When I was a kid, my dad still struggled with his dog allergy and it kept him from being in homes with dogs, much less having a dog of our own. He was told of this alternative approach to allergies called NAET. As an attempt to be able to have a family/hunting dog, this very scientific man with no belief in this “voodoo” approach, went in to give this non-invasive NAET a try. A couple of months later, we started looking for a dog, as my dad no longer had any allergy symptoms to dogs. Over 25 years later he still is allergy free – who would have thought it?!
NAET vs A/SERT
I looked for a NAET provider (chiropractor who is trained in this approach) in our area. Turns out the closest one is across the state, which was not an option for us as we still can’t travel with Ellie – much less every week. After doing more research, I found the next closest thing was another non-invasive approach very similar to NAET called Allergy/Sensitivity Elimination and Reprogramming Technique (A/SERT). The main difference between the two – as I understand it – is the additional use of a cold laser with A/SERT, but still non-invasive.
A/SERT is an allergy treatment that is holistic and uses Applied Kinesiology (which is muscle response testing) and chiropractic principles. Some chiropractors use acupuncture as well, but the provider we go to utilizes the cold laser instead (thank goodness!). If you want to read more about A/SERT you can look here or google ‘allergy sensitivity elimination reprogramming technique’.
This sounds bizarre, trust me, I get it! My history is as a pediatric nurse, but I also know that there are other things that I can’t explain. At this point, I am willing to try anything that may help Ellie – that doesn’t harm her at all in the process.
As to be expected with Ellie, things have not gone perfectly with A/SERT. What the doctor (chiropractor) says she should be clear of can still result in a food trial failure. Also, his “clearing” of her other FPIES reactions hasn’t “stuck” from week-to-week, so I still won’t test or re-trial those foods.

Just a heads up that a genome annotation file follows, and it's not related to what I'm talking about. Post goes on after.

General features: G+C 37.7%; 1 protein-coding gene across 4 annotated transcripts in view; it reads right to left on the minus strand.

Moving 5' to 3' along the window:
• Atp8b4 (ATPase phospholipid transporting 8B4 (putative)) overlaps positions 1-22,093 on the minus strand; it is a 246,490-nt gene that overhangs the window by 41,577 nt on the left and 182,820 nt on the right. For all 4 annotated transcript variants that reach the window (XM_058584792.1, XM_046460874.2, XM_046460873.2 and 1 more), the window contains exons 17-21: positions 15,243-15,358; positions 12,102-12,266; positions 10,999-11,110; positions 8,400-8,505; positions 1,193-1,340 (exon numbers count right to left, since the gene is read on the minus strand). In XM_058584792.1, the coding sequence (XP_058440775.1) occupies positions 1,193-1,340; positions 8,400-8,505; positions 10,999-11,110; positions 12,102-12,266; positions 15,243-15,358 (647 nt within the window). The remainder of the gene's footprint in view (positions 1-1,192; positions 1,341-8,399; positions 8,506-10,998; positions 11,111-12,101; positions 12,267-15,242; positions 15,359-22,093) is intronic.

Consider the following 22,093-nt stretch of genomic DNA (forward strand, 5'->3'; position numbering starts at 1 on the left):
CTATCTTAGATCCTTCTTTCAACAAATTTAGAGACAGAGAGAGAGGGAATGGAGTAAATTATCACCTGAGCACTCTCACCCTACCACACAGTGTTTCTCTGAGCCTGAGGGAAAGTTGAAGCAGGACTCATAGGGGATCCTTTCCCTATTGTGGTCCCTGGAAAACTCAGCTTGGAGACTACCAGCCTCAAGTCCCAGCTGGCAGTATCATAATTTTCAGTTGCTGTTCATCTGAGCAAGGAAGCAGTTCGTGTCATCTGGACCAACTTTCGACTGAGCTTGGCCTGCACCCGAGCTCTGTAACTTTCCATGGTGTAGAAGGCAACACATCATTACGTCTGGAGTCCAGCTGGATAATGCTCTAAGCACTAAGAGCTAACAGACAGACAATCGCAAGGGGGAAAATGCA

The doctor has stated that it may take a while for her body to get “calmed down” enough for the clearings to take effect. In a sense, her body needs to learn how to remain “cleared” of the specific food sensitives. To help her with this, she also receives specific homeopathic drops in her belly button to aid her digestive system. I told him the main stipulation was all non-invasive, including her not ingesting drops.
Well, this last week after her failing her crunchy blueberries, and with no progress, he told me about the homeopathic drops he had used with another FPIES kiddo with success. Although, she would have to put one drop under her tongue, not in her belly button. He tested her in the office (through muscle response) and her body “said” she was okay with these drops.
Since I take everything like that with not only a grain of salt, but the whole salt block, I will run them by the dietician and do a trial just for the drops if we go ahead with them. It’s hard for me with my nursing background to fully embrace and have complete confidence in this approach, but our eggs are in this basket without another basket option in sight.
Benefits so far of A/SERT
I will say that A/SERT has been helpful in confirming fails for Ellie. I can tell the doctor what food I think she is failing, and he can test it and confirm my suspicions. The reason I believe this is maybe accurate is because she remains solid in her millet, even when other foods fail. There is consistency in her response that gives me hope for accurate answers even if it isn’t “curing” her. These muscle tests also indicate which foods she has a greater chance of passing vs what would be a huge FPIES fail, I appreciate that too. I will take any help I can get.
Still Prioritizing Medical Team’s Guidelines
Just to reassure everyone (and myself), we are still prioritizing our original plan and approach to FPIES with Ellie, as well as following the guidelines of her medical team. This A/SERT is our second-string approach. And yes, her medical team is aware of it and have signed off on the attempt. When they don’t know how to help Ellie anymore either, everyone is open to new ideas, especially when there isn’t any harm to Ellie in the process.
To have so many people tell us, “We just don’t know what to do at this point,” has been incredibly hard over these past months and even years. Why not try something else like this A/SERT if there is even a hint of partial success?
I will let you know how this out-of-the-box approach goes. I am hoping and praying that, either through this alternative approach or through Ellie turning three, one way or another, we will be able to make some permanent progress.
The next food up is chickpeas or garbanzo beans – hey, maybe that will be the winner and we can become chickpea farmers! 😉
Catch up on the rest of Ellie’s FPIES journey here, and stay tuned for the next update.